The basic operation of a FET is a little more robust in a sense than a PNP or NPN transistor. FETs have three electrodes, as well as something called a gate. One of the electrodes is called the drain and the other is the source. The gate controls the flow of electrons and can be positively or negatively charged. This leads to some FETs being labeled as P-Channel and N-Channel respectively. These operate similarly to PNP and NPN transistors in concept, but they have a much higher impedance. This effectively means they can handle far more current than a typical logic transistor like the aforementioned PNP or NPNs.

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BOJACK TIP120 NPN 5 A 60 V Silicon Epitaxial Power Transistor 5 amp 60 Volt Darlington Transistors TO-220 (Pack of 20 Pcs)
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  • NPN Darlington transistors
  • General-purpose transistors for switching and amplification applications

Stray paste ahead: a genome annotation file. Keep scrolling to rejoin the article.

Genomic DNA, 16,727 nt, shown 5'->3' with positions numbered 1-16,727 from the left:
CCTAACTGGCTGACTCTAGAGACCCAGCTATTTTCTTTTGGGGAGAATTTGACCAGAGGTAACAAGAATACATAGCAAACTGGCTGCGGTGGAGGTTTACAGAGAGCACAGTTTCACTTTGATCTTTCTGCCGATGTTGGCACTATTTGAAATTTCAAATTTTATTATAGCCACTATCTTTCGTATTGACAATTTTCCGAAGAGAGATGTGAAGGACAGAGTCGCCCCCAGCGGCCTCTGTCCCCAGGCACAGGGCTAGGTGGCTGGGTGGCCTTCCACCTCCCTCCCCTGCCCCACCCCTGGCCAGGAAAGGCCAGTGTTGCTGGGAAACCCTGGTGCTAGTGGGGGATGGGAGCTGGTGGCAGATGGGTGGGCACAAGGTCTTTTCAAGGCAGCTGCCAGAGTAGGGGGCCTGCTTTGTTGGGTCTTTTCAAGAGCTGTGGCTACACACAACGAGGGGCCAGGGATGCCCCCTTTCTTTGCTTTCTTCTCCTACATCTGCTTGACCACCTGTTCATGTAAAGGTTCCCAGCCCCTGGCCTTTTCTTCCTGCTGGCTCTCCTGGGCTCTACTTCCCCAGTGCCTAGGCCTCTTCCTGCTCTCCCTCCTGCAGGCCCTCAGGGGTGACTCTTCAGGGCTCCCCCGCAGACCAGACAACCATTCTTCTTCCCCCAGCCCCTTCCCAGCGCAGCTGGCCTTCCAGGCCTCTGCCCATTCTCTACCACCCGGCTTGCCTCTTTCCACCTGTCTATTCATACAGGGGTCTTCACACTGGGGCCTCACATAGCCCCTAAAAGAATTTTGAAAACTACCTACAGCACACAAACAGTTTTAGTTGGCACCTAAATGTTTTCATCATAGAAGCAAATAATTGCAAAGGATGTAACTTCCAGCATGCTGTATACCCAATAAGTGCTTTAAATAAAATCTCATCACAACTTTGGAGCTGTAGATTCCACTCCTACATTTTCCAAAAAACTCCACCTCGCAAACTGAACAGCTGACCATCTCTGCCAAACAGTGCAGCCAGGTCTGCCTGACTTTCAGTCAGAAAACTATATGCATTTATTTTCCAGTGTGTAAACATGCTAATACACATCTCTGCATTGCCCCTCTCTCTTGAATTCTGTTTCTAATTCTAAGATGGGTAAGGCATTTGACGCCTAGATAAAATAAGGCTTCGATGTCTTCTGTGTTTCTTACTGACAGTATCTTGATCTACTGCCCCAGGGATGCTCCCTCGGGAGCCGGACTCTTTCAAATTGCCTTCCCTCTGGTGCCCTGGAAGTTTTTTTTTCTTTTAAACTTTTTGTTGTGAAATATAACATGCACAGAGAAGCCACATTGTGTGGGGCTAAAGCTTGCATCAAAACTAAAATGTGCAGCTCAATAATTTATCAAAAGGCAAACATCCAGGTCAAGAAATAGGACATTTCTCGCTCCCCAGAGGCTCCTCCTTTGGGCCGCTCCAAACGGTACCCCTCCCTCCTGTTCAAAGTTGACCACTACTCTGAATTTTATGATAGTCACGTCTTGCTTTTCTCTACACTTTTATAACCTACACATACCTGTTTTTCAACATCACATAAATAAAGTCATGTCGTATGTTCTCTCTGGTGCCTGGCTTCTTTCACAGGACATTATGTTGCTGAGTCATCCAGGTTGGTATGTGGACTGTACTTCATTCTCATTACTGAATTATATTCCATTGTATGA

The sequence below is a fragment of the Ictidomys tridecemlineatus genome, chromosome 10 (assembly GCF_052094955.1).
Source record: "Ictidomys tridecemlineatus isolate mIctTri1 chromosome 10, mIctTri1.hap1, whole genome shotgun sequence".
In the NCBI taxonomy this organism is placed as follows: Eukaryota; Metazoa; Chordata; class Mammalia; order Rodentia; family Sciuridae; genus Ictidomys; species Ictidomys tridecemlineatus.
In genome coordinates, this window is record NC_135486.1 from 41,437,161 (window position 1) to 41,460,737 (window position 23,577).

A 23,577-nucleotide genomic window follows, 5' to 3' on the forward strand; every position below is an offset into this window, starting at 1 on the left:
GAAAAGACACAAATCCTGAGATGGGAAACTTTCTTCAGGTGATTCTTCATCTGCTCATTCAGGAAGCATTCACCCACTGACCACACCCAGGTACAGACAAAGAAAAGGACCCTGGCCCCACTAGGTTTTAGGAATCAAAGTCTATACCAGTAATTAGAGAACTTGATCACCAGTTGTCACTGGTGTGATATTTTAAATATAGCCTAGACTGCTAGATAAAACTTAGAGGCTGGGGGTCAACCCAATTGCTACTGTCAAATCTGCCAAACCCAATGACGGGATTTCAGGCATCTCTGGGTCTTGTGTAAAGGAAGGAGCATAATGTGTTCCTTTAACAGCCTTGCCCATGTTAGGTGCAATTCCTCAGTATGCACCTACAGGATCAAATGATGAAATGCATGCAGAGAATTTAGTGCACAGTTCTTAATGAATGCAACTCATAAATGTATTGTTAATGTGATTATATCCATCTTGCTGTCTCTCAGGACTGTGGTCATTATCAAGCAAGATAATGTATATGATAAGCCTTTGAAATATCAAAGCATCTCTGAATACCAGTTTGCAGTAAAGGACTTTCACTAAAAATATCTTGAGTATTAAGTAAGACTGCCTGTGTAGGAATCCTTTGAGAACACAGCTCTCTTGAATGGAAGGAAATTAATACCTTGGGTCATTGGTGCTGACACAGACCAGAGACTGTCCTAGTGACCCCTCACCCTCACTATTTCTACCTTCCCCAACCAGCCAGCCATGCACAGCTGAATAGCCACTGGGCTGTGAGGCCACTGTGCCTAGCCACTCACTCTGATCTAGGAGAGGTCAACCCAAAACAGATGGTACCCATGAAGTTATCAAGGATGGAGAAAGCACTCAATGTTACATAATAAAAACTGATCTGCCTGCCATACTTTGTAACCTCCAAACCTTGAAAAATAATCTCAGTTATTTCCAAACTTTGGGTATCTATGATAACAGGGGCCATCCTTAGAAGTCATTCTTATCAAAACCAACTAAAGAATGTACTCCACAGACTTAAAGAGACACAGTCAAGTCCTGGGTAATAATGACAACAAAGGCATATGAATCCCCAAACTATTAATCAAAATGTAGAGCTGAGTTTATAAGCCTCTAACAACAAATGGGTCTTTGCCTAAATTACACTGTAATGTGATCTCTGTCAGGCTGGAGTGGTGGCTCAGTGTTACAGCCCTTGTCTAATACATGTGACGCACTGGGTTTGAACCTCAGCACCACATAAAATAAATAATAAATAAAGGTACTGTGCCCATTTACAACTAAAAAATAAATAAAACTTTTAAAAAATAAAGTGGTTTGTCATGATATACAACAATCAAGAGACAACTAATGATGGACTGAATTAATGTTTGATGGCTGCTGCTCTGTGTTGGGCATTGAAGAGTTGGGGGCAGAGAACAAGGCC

• 60 Volt
  • Through-hole mounting
  • Package comes with 20 pieces
We earn a commission if you make a purchase, at no additional cost to you.
02/02/2024 05:12 pm GMT

PNP vs. NPN: 4 Must-Know Facts

  • All electronics use PNP or NPN transistors, and complex electronics like a computer will use both.
  • Good-quality PNP transistors are typically more expensive than their NPN counterparts.
  • NPN transistors are the most commonly used transistor due to operating like a simple switch in theory.
  • PNP and NPN transistors have largely been superseded by FETs in the place of complex electronics like smartphones and computers, but PNP and NPN still remain on the circuit boards.

PNP vs. NPN: Which Transistor is Better?

There isn’t necessarily a better or worse transistor for an electronic project. Instead, it is more about what is applicable to the design of the logic implemented at a hardware level. FETs are overkill for a light switch, but NPNs or PNPs aren’t robust enough to handle the voltage powering a computer or power drill. Keeping this in mind, it is more about picking what is most efficient for a given design.